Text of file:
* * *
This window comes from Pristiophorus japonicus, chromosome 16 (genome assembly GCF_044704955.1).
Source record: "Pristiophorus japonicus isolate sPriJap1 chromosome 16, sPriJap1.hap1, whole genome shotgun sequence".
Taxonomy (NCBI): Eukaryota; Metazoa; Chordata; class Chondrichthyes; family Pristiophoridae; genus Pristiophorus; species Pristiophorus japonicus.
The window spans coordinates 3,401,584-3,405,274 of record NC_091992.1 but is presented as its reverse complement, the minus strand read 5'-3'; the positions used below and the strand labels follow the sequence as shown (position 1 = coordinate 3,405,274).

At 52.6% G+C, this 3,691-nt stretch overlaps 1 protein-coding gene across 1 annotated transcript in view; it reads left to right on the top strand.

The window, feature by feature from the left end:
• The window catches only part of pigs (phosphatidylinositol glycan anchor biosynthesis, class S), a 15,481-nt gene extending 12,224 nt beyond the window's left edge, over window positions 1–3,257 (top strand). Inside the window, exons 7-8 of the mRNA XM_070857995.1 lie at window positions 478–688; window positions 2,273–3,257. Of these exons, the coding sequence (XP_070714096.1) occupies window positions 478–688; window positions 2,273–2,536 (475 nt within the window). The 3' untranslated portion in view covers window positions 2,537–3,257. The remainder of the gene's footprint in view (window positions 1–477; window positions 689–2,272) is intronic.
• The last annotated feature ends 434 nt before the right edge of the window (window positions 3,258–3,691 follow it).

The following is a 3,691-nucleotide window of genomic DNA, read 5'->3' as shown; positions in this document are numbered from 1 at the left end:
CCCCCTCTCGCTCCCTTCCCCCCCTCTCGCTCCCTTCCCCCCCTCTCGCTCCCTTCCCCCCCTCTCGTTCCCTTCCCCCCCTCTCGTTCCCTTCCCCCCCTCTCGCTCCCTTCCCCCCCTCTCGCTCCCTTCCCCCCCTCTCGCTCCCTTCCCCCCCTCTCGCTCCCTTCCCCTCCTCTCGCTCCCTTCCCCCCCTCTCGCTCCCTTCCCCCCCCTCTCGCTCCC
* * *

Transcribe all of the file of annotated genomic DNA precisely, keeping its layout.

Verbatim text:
This window comes from Pristiophorus japonicus, chromosome 16 (genome assembly GCF_044704955.1).
Source record: "Pristiophorus japonicus isolate sPriJap1 chromosome 16, sPriJap1.hap1, whole genome shotgun sequence".
Taxonomy (NCBI): Eukaryota; Metazoa; Chordata; class Chondrichthyes; family Pristiophoridae; genus Pristiophorus; species Pristiophorus japonicus.
The window spans coordinates 3,401,584-3,405,274 of record NC_091992.1 but is presented as its reverse complement, the minus strand read 5'-3'; the positions used below and the strand labels follow the sequence as shown (position 1 = coordinate 3,405,274).

At 52.6% G+C, this 3,691-nt stretch overlaps 1 protein-coding gene across 1 annotated transcript in view; it reads left to right on the top strand.

The window, feature by feature from the left end:
• The window catches only part of pigs (phosphatidylinositol glycan anchor biosynthesis, class S), a 15,481-nt gene extending 12,224 nt beyond the window's left edge, over window positions 1–3,257 (top strand). Inside the window, exons 7-8 of the mRNA XM_070857995.1 lie at window positions 478–688; window positions 2,273–3,257. Of these exons, the coding sequence (XP_070714096.1) occupies window positions 478–688; window positions 2,273–2,536 (475 nt within the window). The 3' untranslated portion in view covers window positions 2,537–3,257. The remainder of the gene's footprint in view (window positions 1–477; window positions 689–2,272) is intronic.
• The last annotated feature ends 434 nt before the right edge of the window (window positions 3,258–3,691 follow it).

The following is a 3,691-nucleotide window of genomic DNA, read 5'->3' as shown; positions in this document are numbered from 1 at the left end:
CCCCCTCTCGCTCCCTTCCCCCCCTCTCGCTCCCTTCCCCCCCTCTCGCTCCCTTCCCCCCCTCTCGTTCCCTTCCCCCCCTCTCGTTCCCTTCCCCCCCTCTCGCTCCCTTCCCCCCCTCTCGCTCCCTTCCCCCCCTCTCGCTCCCTTCCCCCCCTCTCGCTCCCTTCCCCTCCTCTCGCTCCCTTCCCCCCCTCTCGCTCCCTTCCCCCCCCTCTCGCTCCC